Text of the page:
Photo courtesy The Pioneer Woman
Photo courtesy The Pioneer Woman

When Ree Drummond launched her blog, Confessions of a Pioneer Woman, she had a very particular audience in mind for her tales of rural life in Oklahoma, recipes and her young family.

“My target audience, when I first started my blog, was my mother. I didn’t really set out to blog with an audience in mind,” Drummond says. “But what I know of my readership (and the people who watch my show), they’re people from different parts of the country who aren’t necessarily exactly alike… but who are drawn to common things like food, family, humor and just overall enjoyment of life. A few brave men do admit to reading my website, but it’s largely women: sisters, moms, aunts, friends.”

Pioneer Woman clearly reached an audience larger than just family. Drummond, a Bartlesville native, parlayed a warm literary voice and amusing and insightful city mouse-country mouse observations into a considerable digital presence. She launched her blog and website in 2006 and quickly became one of the most popular bloggers in the country. The blog took Weblog of the Year honors in 2009 and 2010, and Forbes listed her as No. 22 on its list Top 25 Web Celebrities.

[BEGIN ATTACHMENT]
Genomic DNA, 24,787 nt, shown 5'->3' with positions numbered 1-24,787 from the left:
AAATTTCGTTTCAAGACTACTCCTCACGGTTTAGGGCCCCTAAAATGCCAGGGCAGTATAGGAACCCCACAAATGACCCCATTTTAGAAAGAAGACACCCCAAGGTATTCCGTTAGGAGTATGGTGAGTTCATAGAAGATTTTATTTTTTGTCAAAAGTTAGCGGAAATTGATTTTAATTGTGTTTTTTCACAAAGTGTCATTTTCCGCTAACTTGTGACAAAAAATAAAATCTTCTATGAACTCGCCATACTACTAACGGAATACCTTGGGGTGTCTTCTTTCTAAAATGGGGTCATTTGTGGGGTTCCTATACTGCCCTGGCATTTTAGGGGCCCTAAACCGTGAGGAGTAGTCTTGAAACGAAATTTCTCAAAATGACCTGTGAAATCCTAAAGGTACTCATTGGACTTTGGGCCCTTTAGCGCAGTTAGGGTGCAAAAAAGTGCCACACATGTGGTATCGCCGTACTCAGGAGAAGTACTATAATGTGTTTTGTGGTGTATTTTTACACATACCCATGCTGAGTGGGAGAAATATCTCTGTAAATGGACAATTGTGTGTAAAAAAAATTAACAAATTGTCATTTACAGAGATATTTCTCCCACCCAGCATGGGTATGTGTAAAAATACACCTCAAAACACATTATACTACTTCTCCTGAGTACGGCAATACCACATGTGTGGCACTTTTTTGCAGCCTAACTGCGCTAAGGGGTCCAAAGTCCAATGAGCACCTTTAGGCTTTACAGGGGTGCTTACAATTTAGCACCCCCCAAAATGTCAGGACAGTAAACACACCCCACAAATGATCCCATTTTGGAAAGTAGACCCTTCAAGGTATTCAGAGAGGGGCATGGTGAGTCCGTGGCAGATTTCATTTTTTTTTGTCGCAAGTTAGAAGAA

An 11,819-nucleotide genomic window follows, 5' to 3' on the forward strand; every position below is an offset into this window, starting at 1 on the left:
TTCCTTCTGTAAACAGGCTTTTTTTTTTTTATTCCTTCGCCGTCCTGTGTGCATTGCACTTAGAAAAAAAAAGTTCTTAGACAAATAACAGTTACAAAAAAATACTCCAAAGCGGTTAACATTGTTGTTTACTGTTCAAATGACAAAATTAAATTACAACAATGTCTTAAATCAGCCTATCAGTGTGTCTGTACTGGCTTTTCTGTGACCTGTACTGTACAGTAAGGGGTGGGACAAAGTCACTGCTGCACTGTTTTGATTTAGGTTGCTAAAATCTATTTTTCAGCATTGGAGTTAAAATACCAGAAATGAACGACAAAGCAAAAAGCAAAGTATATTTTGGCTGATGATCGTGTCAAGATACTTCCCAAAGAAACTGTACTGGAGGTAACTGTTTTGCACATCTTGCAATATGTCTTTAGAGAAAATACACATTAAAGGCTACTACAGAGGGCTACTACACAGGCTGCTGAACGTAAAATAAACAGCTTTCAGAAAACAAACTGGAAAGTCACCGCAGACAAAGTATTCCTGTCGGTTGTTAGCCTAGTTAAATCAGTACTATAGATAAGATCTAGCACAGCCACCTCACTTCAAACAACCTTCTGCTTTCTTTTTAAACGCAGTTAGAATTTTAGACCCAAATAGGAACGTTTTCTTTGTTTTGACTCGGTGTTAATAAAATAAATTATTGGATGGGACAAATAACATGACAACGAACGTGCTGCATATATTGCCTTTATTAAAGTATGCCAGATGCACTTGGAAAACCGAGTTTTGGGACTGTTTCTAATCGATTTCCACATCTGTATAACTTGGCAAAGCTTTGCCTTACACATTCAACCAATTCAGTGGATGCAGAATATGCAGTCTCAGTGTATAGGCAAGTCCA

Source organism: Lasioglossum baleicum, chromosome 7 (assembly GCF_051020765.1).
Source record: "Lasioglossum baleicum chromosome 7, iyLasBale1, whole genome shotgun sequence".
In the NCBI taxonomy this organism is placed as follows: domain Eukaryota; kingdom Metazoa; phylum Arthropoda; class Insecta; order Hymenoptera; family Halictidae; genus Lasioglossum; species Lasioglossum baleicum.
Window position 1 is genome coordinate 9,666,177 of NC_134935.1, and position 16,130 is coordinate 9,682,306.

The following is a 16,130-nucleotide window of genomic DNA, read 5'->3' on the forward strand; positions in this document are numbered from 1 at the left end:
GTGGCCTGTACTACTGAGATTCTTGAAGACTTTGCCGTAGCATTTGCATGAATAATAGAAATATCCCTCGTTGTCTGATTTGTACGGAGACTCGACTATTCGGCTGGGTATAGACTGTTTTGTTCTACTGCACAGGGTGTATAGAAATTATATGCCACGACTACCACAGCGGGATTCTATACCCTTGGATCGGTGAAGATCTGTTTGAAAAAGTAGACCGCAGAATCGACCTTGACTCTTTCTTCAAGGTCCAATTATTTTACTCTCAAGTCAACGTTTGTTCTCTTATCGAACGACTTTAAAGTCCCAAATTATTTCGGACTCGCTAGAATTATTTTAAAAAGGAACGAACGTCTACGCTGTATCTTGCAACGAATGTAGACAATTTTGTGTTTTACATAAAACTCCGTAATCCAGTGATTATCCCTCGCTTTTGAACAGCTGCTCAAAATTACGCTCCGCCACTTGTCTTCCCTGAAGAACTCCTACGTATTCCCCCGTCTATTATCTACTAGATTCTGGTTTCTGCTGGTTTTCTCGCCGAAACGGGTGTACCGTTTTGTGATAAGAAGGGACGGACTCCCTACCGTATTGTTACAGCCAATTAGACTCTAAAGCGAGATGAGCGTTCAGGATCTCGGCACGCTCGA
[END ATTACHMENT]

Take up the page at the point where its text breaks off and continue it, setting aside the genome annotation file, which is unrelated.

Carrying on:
The sudden acclaim was a surprise to Drummond, who went to college and worked briefly in southern California before meeting and marrying husband Ladd Drummond, prompting her move to a massive ranch outside of Pawhuska – and a million figurative miles away from the life she’d known before as a surgeon’s daughter in Bartlesville and single girl in L.A. “I couldn’t possibly have imagined the things that followed,” Drummond says. “When I started my blog, I had no vision for it beyond that day. I just started a blog, and it evolved from there.

“When I started my blog, I christened it ‘Confessions of a Pioneer Woman’ because when my friends found out I was marrying a cattle rancher and moving to the country, they gave me the tongue-in-cheek moniker of ‘Pioneer Woman.’ In hindsight, I should have put Pioneer Woman in quotes, as it was always meant to be a tongue-in-cheek designation,” she adds.

Drummond’s writing touched on aspects of the contemporary zeitgeist, providing an early forum for other homeschoolers, for foodies unrepentantly unbeholden to minimalist trends, and for people living a rural lifestyle that bears more resemblance to The Waltons than to Sex and the City. Drummond emerged from the blogosphere as a unique renaissance woman, championing perspectives and sensibilities that speak to small town tradition, tight family bonds – and food, always food.

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